Purpose of IWSG: To share and encourage. Writers can express doubts and concerns without fear of appearing foolish or weak. Those who have been through the fire can offer assistance and guidance. It’s a safe haven for insecure writers of all kinds!
Every month, we announce a question that members can answer in their IWSG post. These questions may prompt you to share advice, insight, a personal experience or story. Include your answer to the question in your IWSG post or let it inspire your post if you are struggling with something to say.
Posting: The first Wednesday of every month is officially Insecure Writer’s Support Group day. Post your thoughts on your own blog. Talk about your doubts and the fears you have conquered. Discuss your struggles and triumphs. Offer a word of encouragement for others who are struggling. Visit others in the group and connect with your fellow writer – aim for a dozen new people each time – and return comments. This group is all about connecting!
Let’s rock the neurotic writing world!
Our Twitter handle is @TheIWSG and hashtag is #IWSG
Well, when I grew up it was Minestrone for all that ailed me – or was it a thick farmhouse vegetable soup?
I may have been a vegetarian (or a pescatarian) for much of my adult life, but living in the USA now, I’m realising that the ‘meat’ culture is strong here. Veggies come a lowly last – unless you can count fries/potatoes/crisps as a hearty vegetable.
Okay, they are more of a vegetable than mushrooms.
Phrases trigger memories – well, they do for me. Recently, I took part in the WEP August Challengeand the theme was ‘Change of Heart’ and that clicked through to this memory-post. Before I revisit that memory, I want to congratulate everyone that took part in the Challenge and created such amazing pieces, especially the winners announced here.
In the early 1990s, Gaia Productions Ltd produced a short film and documentary entitled ‘Change of Heart’ that looked at the various means for tackling youth crime within Greater London.
Initiated by film editor, Gordon Greenaway, the focus of this production was the involvement of young ex-offenders and kids at risk from youth crime at all levels, from the cast to the editing.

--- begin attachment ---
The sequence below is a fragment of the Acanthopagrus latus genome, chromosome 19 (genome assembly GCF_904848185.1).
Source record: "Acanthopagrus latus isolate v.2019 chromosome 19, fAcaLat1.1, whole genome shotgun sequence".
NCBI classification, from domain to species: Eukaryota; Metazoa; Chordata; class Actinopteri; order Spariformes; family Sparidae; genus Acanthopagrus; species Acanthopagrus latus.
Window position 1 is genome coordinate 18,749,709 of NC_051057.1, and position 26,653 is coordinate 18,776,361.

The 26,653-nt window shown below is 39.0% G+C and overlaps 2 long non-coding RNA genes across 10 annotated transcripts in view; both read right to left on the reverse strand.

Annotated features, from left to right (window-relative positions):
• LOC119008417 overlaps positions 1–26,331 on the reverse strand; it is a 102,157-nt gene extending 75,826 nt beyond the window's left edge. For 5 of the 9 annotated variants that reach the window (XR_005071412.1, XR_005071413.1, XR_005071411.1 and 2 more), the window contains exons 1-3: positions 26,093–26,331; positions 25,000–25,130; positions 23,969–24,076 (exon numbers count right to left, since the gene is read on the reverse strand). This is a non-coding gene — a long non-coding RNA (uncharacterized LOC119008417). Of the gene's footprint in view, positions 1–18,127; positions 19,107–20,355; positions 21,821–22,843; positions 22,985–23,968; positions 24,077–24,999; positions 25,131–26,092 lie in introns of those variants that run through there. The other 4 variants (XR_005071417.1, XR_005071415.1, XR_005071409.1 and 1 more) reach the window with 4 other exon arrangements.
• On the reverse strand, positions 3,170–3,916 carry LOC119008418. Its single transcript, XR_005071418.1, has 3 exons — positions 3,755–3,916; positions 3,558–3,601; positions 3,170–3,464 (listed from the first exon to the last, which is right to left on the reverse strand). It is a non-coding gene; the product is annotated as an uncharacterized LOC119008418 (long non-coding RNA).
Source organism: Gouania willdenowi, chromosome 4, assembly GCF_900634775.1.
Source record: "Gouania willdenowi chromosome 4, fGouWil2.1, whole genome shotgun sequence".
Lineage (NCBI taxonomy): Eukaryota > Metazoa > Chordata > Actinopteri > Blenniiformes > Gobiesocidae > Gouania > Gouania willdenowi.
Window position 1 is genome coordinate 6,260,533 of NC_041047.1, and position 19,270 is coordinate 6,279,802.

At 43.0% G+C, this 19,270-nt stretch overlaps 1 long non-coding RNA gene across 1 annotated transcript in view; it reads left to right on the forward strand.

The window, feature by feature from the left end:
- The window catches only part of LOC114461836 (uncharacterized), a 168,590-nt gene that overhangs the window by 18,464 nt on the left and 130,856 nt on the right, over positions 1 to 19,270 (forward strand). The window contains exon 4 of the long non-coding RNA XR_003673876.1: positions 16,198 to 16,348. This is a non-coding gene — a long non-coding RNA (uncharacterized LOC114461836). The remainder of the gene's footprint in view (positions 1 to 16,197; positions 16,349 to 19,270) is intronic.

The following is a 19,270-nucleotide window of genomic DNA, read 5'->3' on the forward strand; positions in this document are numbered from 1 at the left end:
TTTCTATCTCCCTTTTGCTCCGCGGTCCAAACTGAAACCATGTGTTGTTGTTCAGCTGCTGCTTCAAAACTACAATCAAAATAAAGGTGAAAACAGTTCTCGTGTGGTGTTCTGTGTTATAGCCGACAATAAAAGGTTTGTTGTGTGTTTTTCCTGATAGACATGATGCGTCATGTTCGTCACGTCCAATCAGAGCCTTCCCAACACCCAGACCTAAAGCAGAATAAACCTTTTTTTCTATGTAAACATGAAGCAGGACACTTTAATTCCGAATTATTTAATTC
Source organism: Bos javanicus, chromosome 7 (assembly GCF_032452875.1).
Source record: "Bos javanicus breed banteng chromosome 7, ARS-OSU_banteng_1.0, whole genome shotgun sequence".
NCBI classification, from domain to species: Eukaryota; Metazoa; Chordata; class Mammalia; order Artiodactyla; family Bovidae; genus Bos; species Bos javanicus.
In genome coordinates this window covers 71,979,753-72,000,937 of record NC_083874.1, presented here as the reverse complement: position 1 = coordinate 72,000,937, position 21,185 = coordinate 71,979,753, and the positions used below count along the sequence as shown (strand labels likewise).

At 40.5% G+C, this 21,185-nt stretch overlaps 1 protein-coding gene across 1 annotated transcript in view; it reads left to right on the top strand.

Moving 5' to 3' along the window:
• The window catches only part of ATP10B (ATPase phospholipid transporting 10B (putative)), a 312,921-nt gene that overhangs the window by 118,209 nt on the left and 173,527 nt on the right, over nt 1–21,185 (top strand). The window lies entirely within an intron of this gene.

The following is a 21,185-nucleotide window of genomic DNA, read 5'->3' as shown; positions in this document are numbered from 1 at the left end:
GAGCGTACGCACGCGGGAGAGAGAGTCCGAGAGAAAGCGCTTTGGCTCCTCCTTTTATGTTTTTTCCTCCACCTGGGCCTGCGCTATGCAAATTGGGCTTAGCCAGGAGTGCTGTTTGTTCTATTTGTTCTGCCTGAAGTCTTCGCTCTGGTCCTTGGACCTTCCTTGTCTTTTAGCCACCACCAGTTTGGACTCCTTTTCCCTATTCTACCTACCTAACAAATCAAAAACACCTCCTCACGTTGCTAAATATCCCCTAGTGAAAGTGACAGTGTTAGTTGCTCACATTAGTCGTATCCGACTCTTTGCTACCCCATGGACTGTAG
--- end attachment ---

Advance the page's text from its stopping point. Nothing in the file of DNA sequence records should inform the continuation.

The plot and script were workshopped with a young offenders’ rehabilitation group that worked with drama as a means of tackling the issues behind youth crime. The plotline that the group developed was to present a young offender that was struggling to choose the right life path but was plagued by his inner self. The final filming script was drawn up by the director, my ex-wife, Joanna Lehmann, and I was involved as the producer.
The group ‘auditioned’ for the parts and a number took roles, including the protagonist who was played by Louis, a black guy with natural talent. We ended up with a mixture of professional and non-professional – and some of the non-professionals had been convicted in the past. The parts played by professionals included the ones representing the dark tempter and the light conscience, portrayed by Dexter Fletcher (Band of Brothers, Dir. Bohemian Rhapsody) and Ian Dury (Raggedy Rawney, singer-songwriter of The Blockheads), and the protagonist’s parents.
‘Change of Heart’ was shot on 16mm film at various locations in London, with scenes varying from a family argument, to a petrol station hold-up and a ram-raid. For the crew, we had film industry head-of-departments – such as director, cameraman, designer and makeup – with youngsters assisting and learning. Some were ex-offenders, like the acting group, while others were from inner city groups tackling youth crime issues in their neighbourhoods. Gordon Greenaway edited the film with a trainee.
This ‘apprenticeship’ was also reflected in the documentary crew that shot their segment on Betacam. They covered behind the scenes of the film, and interviewed groups involved with rehabilitating young offenders such as a soccer club and a motor mechanic project, as well as Feltham Young Offenders Institution.
For many of the ex-offenders ‘Change of Heart’ proved a unique experience. For instance, Louis went on to become a professional actor with the help of Dexter and his agent mother. Another one in the cast, who had been convicted of armed robbery, played the petrol station attendant and found being on the ‘receiving end’ was a valuable lesson – better than any in prison. Some of the crew trainees worked for their ‘mentors’ on other productions.
As for the finished product, that was shown around community centres and also taken by a distributor. But the distributor failed to promote it – even when Ian Dury died a few years later of cancer and there were retrospectives on his creative work. Tragically, the final product was mislaid by the distributor, although most of the edited footage still exists – somewhere in London – and there are VHS copies.